This morning I got up to find the thermometer registered 45 degrees. It is only the second time since August that the temps have dropped that low at night. It has been one of the warmest falls I can remember for this time of year. Here we are 5 weeks after Irene blew through New Hampshire and Vermont, and the repercussions are still being felt in different ways. Highways are patched up for the most part, and people are on their ways to putting their lives back together, but the area farmers are still trying to sort out the true cost and damage the storm left in its wake. And the continued tropically warm and wet fall season has contributed to the problems initially generated by the hurricane. These add up to a mounting frustration for area farmers as well as additional losses in incomes.
When all was said and done, we lost about $25K in product and additional clean-up labor from Hurricane Irene. But it pales somewhat in comparison to what has been going on with some of my immediate farming friends. The continuing wet warm weather has brought on diseases to the remaining crops and made it difficult to harvest. Alex MacLennan of MacLennan Farm in Windsor,Vermont, lost the remainder of his sweet corn crop, due to floodwater contamination of the ears of corn on the stalk. What he didn’t count as initial damage from the hurricane came later, when his wholesale pumpkin crop turned up with a disease that came in on the floodwaters that saturated his pumpkin fields. Fifteen acres of pumpkin mush. Bob and Barb Chappelle of Chappelle Farm in Williamstown, Vermont, grow 50 acres of certified seed potatoes (we get our potato seed from him), as well as table stock. His fields are so saturated from the hurricane and the continuing inundation since, that he has lost his entire Yukon Gold crop to water-born rots. His fields remain so sodden that he is in jeopardy of not being able to harvest the remaining varieties this year because his fields may well not dry out enough to get the digging machinery on them. My brothers-in-law at McNamara Dairy had 25% of their field corn crop flooded. They were informed that it would be too great a risk to chop it and use it for cattle feed because there was enough of a risk that a particular pathogen it might contain that was borne in by the floodwaters will kill cows. The same problem existed for David Ainsworth in Sharon, Vermont, and other dairy farms in the Connecticut River Valley. Then there is the odd financial twist that Tim and Janet Taylor of Crossroads Farm in Fairlee,Vermont, face (I am sure other farmers in New England, as well). They came through the hurricane with some soggy fields but were relatively unscathed. But two of their two biggest accounts were shut down for the year when their buildings suffered flood damage, so Crossroads has product, but is struggling to find ways to move it. The worst scenario among my immediate farming friends remains the disaster that Geo Honigford faces at Hurricane Flats in Royalton, where he not only had total crop loss but will spend countless thousands in machine and hand labor to straighten out the debris and muck in his fields that the White River left in its wake.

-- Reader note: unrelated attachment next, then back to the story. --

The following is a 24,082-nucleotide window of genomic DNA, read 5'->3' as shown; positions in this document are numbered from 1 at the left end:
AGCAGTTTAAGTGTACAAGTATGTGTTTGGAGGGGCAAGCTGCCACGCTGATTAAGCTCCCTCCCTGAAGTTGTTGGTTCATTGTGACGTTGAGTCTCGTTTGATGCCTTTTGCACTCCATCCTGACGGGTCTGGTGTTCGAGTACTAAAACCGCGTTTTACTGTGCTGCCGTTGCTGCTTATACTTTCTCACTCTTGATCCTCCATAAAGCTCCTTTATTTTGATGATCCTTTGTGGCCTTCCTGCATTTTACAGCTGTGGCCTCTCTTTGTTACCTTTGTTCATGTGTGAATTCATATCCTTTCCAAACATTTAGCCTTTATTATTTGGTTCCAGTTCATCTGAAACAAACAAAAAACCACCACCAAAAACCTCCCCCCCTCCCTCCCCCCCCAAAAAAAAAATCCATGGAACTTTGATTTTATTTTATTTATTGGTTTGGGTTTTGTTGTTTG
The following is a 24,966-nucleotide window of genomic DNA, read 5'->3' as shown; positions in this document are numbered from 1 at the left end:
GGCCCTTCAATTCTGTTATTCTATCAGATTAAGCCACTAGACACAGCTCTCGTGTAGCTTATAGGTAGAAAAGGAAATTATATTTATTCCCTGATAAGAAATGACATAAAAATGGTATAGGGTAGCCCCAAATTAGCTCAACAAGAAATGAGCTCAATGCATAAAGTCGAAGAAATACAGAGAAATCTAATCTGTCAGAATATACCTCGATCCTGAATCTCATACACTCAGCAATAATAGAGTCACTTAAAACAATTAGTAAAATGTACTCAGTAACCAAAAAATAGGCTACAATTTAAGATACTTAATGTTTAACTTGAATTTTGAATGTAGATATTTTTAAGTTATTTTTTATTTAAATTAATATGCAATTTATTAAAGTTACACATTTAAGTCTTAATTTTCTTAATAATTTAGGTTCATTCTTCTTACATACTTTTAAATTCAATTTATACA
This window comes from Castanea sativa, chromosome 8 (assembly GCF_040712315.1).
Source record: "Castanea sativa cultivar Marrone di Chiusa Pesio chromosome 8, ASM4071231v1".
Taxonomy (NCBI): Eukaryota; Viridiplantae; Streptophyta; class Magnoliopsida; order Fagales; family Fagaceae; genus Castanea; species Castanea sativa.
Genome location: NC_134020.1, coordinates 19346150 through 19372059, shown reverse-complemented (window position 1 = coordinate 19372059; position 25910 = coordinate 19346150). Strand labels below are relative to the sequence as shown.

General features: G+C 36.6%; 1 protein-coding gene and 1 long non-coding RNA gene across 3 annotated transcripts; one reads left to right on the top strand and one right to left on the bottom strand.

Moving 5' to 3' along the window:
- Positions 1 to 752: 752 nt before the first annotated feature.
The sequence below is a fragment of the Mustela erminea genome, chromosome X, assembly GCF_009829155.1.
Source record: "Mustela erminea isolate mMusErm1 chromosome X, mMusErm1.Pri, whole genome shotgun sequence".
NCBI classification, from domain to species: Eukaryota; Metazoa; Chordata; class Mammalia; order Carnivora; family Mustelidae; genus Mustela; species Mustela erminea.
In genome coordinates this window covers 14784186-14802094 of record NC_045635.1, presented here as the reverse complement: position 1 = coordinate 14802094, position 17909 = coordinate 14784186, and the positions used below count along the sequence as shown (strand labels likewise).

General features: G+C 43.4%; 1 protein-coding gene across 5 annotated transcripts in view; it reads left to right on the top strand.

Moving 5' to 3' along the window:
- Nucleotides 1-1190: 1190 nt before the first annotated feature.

Our town manager wrote a report in a local paper that Plainfield suffered no loss of property and it makes me wince to think about our $25K going down river. It ain’t chump change, and it makes me want to maybe correct him, if it wasn’t just a pride thing. But when I look around at my farming counterparts I am thinking I should be thankful that is all we lost, and at the year’s end this will be a waning memory and that we can look forward to the new growing season. That will be a harder trick for some.